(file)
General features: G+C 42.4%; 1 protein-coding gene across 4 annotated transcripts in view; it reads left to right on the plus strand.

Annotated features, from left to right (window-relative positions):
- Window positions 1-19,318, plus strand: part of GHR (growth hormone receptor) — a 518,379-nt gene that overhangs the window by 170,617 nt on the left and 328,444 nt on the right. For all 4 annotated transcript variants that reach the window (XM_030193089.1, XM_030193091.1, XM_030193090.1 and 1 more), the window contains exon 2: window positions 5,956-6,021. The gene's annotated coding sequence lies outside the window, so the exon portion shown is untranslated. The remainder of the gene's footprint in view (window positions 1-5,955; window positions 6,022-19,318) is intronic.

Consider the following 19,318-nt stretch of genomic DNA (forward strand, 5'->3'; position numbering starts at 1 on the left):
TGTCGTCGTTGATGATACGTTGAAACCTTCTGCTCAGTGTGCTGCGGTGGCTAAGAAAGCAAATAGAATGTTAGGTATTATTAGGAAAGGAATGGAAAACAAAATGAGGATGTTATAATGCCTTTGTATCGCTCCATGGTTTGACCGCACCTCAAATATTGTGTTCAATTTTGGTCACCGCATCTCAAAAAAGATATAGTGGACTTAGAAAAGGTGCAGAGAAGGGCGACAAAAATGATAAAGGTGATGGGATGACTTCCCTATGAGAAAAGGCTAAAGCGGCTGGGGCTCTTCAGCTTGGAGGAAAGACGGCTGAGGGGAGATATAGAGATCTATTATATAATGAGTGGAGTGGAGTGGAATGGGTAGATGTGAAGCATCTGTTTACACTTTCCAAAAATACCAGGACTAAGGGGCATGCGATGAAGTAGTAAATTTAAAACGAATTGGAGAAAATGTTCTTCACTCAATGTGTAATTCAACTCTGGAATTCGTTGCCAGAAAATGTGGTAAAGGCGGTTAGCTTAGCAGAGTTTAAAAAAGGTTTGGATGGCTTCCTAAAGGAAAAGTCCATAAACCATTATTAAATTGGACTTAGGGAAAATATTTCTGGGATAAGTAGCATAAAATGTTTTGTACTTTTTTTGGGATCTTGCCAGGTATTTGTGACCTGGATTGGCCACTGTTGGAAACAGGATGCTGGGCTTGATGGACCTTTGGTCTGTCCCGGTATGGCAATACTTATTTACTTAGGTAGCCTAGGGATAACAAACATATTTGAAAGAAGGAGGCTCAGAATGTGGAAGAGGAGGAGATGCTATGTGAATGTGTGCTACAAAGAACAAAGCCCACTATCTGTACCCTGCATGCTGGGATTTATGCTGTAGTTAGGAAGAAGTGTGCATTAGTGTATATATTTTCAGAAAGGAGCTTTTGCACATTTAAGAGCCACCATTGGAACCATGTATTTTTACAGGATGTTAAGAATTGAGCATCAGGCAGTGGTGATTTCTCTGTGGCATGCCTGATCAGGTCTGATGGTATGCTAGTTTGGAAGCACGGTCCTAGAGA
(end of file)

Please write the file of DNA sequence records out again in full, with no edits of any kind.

General features: G+C 42.4%; 1 protein-coding gene across 4 annotated transcripts in view; it reads left to right on the plus strand.

Annotated features, from left to right (window-relative positions):
- Window positions 1-19,318, plus strand: part of GHR (growth hormone receptor) — a 518,379-nt gene that overhangs the window by 170,617 nt on the left and 328,444 nt on the right. For all 4 annotated transcript variants that reach the window (XM_030193089.1, XM_030193091.1, XM_030193090.1 and 1 more), the window contains exon 2: window positions 5,956-6,021. The gene's annotated coding sequence lies outside the window, so the exon portion shown is untranslated. The remainder of the gene's footprint in view (window positions 1-5,955; window positions 6,022-19,318) is intronic.

Consider the following 19,318-nt stretch of genomic DNA (forward strand, 5'->3'; position numbering starts at 1 on the left):
TGTCGTCGTTGATGATACGTTGAAACCTTCTGCTCAGTGTGCTGCGGTGGCTAAGAAAGCAAATAGAATGTTAGGTATTATTAGGAAAGGAATGGAAAACAAAATGAGGATGTTATAATGCCTTTGTATCGCTCCATGGTTTGACCGCACCTCAAATATTGTGTTCAATTTTGGTCACCGCATCTCAAAAAAGATATAGTGGACTTAGAAAAGGTGCAGAGAAGGGCGACAAAAATGATAAAGGTGATGGGATGACTTCCCTATGAGAAAAGGCTAAAGCGGCTGGGGCTCTTCAGCTTGGAGGAAAGACGGCTGAGGGGAGATATAGAGATCTATTATATAATGAGTGGAGTGGAGTGGAATGGGTAGATGTGAAGCATCTGTTTACACTTTCCAAAAATACCAGGACTAAGGGGCATGCGATGAAGTAGTAAATTTAAAACGAATTGGAGAAAATGTTCTTCACTCAATGTGTAATTCAACTCTGGAATTCGTTGCCAGAAAATGTGGTAAAGGCGGTTAGCTTAGCAGAGTTTAAAAAAGGTTTGGATGGCTTCCTAAAGGAAAAGTCCATAAACCATTATTAAATTGGACTTAGGGAAAATATTTCTGGGATAAGTAGCATAAAATGTTTTGTACTTTTTTTGGGATCTTGCCAGGTATTTGTGACCTGGATTGGCCACTGTTGGAAACAGGATGCTGGGCTTGATGGACCTTTGGTCTGTCCCGGTATGGCAATACTTATTTACTTAGGTAGCCTAGGGATAACAAACATATTTGAAAGAAGGAGGCTCAGAATGTGGAAGAGGAGGAGATGCTATGTGAATGTGTGCTACAAAGAACAAAGCCCACTATCTGTACCCTGCATGCTGGGATTTATGCTGTAGTTAGGAAGAAGTGTGCATTAGTGTATATATTTTCAGAAAGGAGCTTTTGCACATTTAAGAGCCACCATTGGAACCATGTATTTTTACAGGATGTTAAGAATTGAGCATCAGGCAGTGGTGATTTCTCTGTGGCATGCCTGATCAGGTCTGATGGTATGCTAGTTTGGAAGCACGGTCCTAGAGA